In April, Mayor Villaraigosa and City Council Member Huizar announced an international design competition to redesign the historic, 80-year-old Sixth Street Bridge in Los Angeles. The decision to launch the competition came after engineers warned that the bridge was at risk of failing during a major earthquake due to a degenerative structural problem known as “concrete cancer”. After careful consideration and entertaining the idea of constructing a replica of the 1932 icon, the city committed to moving forward with a major redesign. In mid-October, the national infrastructure firm HNTB, along with team members Michael Maltzan Architecture and AC Martin Partners, were announced as winners of the international competition.
Continue reading to learn more…
Lord Foster, Dame Zaha Hadid and David Adjaye join artists and fashion icons to create 100 one-off artworks for the 10×10 Drawing the City London exhibition and auction, hosted by Article 25 – the UK’s leading international development and disaster relief charity. 10×10 Drawing the City London is currently taking place in Somerset House’s newly restored West Wing through November 13th.
On November 5, the Design School at Arizona State University will be hosting a panel discussion centered around the David Wright House and the question of architectural preservation in the city of Phoenix. Speakers will include Burton Barr Central Library architect Will Bruder, The Design School’s director, and more. The conversation will touch on efforts have been underway over the last three months in Arizona to preserve the David Wright House, one of Frank Lloyd Wright’s “ most innovative, unusual and personal works of architecture,” from demolition by developers.
Earlier this week, we announced the completion of the world’s narrowest house in Warsaw, Poland. The Keret House was first conceived as a seemingly impossible vision of the Polish architect Jakub Szczesny of Centrala, who first presented the idea as an artistic concept during the WolaArt festival in 2009. Now, three years later, the vision has become a reality and is drawing a significant amount of international attention to the city of Warsaw.
Built between two existing structures from two historical epochs, the narrow infill is more of an art installation that reacts to the past and present of Warsaw. Although the semi-transparent, windowless structure’s widest point measures only 122 centimeters, it’s naturally lit interior doesn’t seem nearly as claustrophobic as one would think.
The Keret House will serve indefinitely as a temporary home for traveling writers, starting with Israeli writer Etgar Keret.
Images and the architects’ description after the break…
Googie Architecture, shared with us by Sunny & Mild Media, is part one of a series that encapsulates the futuristic design found prevalent in the post-war sprawl of Los Angeles during the 1950s. Popular among coffee shops, motels and gas stations, the ultramodern style originated from the Sunset Boulevard coffee shop, designed by John Lautner, named Googies. A Googie building was a symbol that a business was with the times, which in turn brought traffic and attention to its doors. Form followed function, and it’s function was advertisement.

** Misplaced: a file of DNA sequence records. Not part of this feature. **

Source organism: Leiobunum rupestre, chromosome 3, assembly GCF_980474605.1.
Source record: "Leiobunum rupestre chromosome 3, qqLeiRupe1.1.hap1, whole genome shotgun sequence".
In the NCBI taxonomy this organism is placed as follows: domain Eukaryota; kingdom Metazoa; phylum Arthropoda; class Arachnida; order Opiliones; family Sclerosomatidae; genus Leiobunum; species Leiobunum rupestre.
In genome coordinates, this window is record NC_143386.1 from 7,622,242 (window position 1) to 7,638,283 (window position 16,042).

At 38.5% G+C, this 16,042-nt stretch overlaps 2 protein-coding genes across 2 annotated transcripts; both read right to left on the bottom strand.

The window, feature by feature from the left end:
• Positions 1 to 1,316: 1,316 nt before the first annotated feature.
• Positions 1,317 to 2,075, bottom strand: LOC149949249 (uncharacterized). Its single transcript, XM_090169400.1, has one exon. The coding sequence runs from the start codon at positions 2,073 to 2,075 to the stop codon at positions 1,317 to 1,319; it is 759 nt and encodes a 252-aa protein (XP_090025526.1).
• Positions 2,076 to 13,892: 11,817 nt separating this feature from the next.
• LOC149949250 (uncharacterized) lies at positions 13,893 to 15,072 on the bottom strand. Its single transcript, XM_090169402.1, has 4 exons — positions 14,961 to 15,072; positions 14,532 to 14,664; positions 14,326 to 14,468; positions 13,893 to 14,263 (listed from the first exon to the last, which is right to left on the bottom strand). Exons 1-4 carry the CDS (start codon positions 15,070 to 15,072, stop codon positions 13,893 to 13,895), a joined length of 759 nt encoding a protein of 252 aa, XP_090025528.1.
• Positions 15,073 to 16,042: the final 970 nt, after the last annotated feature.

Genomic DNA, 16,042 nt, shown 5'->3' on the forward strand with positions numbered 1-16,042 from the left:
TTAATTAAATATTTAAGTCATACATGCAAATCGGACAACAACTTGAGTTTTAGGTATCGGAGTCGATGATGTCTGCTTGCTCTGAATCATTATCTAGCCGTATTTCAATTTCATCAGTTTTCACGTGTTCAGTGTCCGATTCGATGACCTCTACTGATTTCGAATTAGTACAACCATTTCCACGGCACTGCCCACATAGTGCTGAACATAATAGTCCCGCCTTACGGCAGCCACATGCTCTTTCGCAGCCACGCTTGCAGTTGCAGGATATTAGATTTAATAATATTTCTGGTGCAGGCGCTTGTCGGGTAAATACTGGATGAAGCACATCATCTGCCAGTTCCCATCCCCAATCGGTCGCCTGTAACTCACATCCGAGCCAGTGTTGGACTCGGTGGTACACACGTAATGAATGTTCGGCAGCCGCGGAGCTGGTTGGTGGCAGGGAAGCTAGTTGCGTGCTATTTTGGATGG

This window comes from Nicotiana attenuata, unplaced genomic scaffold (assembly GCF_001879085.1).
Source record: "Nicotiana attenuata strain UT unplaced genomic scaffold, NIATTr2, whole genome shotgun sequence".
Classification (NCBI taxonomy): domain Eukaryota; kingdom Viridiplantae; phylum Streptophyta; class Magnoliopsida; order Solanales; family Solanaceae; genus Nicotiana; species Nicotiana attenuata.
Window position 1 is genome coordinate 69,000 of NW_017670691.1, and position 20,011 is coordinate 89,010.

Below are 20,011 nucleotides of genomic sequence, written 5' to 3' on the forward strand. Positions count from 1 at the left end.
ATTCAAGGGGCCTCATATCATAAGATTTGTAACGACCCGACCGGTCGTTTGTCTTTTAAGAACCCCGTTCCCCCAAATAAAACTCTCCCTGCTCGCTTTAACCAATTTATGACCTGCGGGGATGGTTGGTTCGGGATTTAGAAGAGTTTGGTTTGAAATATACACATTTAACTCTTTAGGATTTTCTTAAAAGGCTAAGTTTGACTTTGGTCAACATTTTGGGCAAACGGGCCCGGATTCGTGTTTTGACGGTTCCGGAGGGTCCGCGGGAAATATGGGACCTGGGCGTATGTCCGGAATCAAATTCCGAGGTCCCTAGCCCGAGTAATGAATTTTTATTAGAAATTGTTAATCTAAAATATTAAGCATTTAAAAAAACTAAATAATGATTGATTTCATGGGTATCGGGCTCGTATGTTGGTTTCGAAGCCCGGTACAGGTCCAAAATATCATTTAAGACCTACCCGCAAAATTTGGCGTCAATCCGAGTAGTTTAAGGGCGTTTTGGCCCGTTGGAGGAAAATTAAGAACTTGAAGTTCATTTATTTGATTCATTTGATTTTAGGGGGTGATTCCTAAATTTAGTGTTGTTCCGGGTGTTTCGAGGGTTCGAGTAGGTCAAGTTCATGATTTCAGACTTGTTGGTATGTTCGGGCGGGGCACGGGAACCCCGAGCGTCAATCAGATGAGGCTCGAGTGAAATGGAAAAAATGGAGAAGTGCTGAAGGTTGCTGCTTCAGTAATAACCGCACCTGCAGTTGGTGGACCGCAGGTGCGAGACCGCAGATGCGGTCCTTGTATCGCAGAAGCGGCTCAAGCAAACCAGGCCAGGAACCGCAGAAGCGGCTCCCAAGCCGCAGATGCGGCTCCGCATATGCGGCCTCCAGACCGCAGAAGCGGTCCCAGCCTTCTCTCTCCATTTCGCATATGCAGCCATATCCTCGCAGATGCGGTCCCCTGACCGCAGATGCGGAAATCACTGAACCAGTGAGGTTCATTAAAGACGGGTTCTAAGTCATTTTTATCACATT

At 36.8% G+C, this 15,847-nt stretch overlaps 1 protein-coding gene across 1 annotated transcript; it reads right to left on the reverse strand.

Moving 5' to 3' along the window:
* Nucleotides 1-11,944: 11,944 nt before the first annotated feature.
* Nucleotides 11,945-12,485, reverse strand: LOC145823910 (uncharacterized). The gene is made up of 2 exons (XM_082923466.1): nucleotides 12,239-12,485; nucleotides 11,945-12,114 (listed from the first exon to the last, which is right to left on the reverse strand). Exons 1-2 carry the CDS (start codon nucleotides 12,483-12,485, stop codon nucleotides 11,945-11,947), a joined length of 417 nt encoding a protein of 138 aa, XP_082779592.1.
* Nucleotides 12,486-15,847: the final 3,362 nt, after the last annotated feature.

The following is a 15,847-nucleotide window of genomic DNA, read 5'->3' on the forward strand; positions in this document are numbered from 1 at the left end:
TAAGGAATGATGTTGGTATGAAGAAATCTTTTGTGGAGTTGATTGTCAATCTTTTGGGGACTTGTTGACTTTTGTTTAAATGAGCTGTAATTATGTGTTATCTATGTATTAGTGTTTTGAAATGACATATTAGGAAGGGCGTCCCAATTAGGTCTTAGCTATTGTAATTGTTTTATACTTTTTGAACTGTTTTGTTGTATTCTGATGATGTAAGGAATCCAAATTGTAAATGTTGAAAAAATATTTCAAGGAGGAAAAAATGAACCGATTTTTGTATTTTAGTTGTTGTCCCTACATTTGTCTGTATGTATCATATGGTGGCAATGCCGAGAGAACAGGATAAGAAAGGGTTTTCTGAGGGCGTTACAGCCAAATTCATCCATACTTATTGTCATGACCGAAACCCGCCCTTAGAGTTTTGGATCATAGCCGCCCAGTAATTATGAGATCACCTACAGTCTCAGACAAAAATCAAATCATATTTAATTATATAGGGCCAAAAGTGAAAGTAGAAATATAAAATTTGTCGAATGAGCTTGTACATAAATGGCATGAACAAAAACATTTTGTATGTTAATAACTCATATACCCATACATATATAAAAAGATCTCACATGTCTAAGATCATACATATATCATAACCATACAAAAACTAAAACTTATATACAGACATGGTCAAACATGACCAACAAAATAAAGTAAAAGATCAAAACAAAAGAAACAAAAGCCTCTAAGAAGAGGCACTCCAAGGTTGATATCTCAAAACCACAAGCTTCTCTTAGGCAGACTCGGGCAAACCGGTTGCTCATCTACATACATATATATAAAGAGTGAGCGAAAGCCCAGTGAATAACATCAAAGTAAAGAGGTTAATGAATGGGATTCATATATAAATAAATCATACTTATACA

For more, read Googie Architecture: Futurism through Modernism.
Following Hurricane Sandy’s devastating path through the Caribbean, up the Atlantic and into the East Coast of the United States, hundreds of communities are in need of immediate relief and facing the daunting challenge of rebuilding. In effort to help, Architecture for Humanity and the American Institute of Architects (AIA) are mobilizing their teams to provide instant assistance and plan for the long term reconstruction efforts. Professional design and construction volunteers from both organizations will be working together to help households, schools, heath facilities, small businesses and local government rebuild in the coming days and weeks. However, relief and reconstruction cannot happen without your support. Learn how you can help after the break.
As per usual, Zaha Hadid has been making headlines this week, starting with the release of her newly constructed Galaxy SOHO project in central Beijing and followed by an outpour of recognition within the world of architecture for her 62nd Halloween birthday. Well now, the Dame is making waves in an entirely different territory, as Glamour Magazine has announced Hadid as the “Woman of the Year 2012”.
The magazine centered around fashion, beauty and gossip, has labeled the first female Pritzker Prize laureate as “The Lady Gaga of Architecture”. Glamour praised Hadid’s tenacious demeanor that allowed her to succeed in a “man’s job” and become “one of the most accomplished architects on earth”.
Read Glamour’s complete tribute here.
Architect, designer and theoretician Gae Aulenti (1927-2012) died late Wednesday night in her Milan home at the age of 84. The Palazzolo della Stella native will always be remembered as being one of the few well recognized women that worked in Italian postwar design. Throughout her career, Aulenti’s multi-faceted talent contributed greatly to the evolution of art, architecture and design.
continue reading for more…
Jeanne Gang is about to make her New York debut, as the Chicago-based architect just unveiled the latest project planned to border New York City’s beloved High Line. The 180,000 square-foot office tower with ground level retail will replace an existing, disused meatpacking plant along 10th Avenue between 13th and 14th streets. It will feature a “gem-like”, glass facade that is intelligently shaped to avoid the disruption of light, air and views from the High Line.
Dubbed the Solar Carve Tower, the mid-rise structure is currently pending city approval and is planned for completion in 2015.
Continue after the break for the architects’ description.
Amidst the post-Sandy recovery efforts, we would like to share with you New York: Night and Day by Philip Stockton. The New York-based animator and director created the film in attempt to explore the city’s relationships between night and day from a series of fifteen preconceived locations. Using an interesting mix of non-traditional video time-lapse and animation, Stockton combined four to eight hours of footage from each location into single sequences using rotoscoping techniques.
Review each location after the break…
A few days before the wrath of Sandy, Skidmore, Owings & Merrill (SOM) broke ground on what will be the first net zero energy school in New York City and the Northeast U.S. Located on a 3.5-acre site on Staten Island, at the intersection of Crabtree Avenue and Bloomingdale Road, P.S.62 Richmond will serve 444 pre-kindergarten through fifth grade students. When completed in Fall of 2015, the cutting-edge primary school will harvest as much energy from renewable on-site sources as it uses on an annual basis.
Learn more after the break…